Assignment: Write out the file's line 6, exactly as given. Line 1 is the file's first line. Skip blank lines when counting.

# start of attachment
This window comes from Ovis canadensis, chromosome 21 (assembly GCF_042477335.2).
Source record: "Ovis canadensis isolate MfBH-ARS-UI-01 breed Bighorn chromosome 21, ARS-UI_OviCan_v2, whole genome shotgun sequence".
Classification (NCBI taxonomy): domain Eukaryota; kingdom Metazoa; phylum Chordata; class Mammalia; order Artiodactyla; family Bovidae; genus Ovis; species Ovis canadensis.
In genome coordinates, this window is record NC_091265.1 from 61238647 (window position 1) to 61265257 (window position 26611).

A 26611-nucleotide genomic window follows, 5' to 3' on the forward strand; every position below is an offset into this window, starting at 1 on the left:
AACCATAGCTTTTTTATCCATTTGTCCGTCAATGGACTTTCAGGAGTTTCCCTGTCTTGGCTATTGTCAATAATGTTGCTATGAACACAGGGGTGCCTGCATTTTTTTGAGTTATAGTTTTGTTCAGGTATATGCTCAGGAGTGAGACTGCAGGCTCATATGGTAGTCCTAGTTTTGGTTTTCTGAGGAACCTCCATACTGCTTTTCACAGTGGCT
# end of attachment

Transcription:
AACCATAGCTTTTTTATCCATTTGTCCGTCAATGGACTTTCAGGAGTTTCCCTGTCTTGGCTATTGTCAATAATGTTGCTATGAACACAGGGGTGCCTGCATTTTTTTGAGTTATAGTTTTGTTCAGGTATATGCTCAGGAGTGAGACTGCAGGCTCATATGGTAGTCCTAGTTTTGGTTTTCTGAGGAACCTCCATACTGCTTTTCACAGTGGCT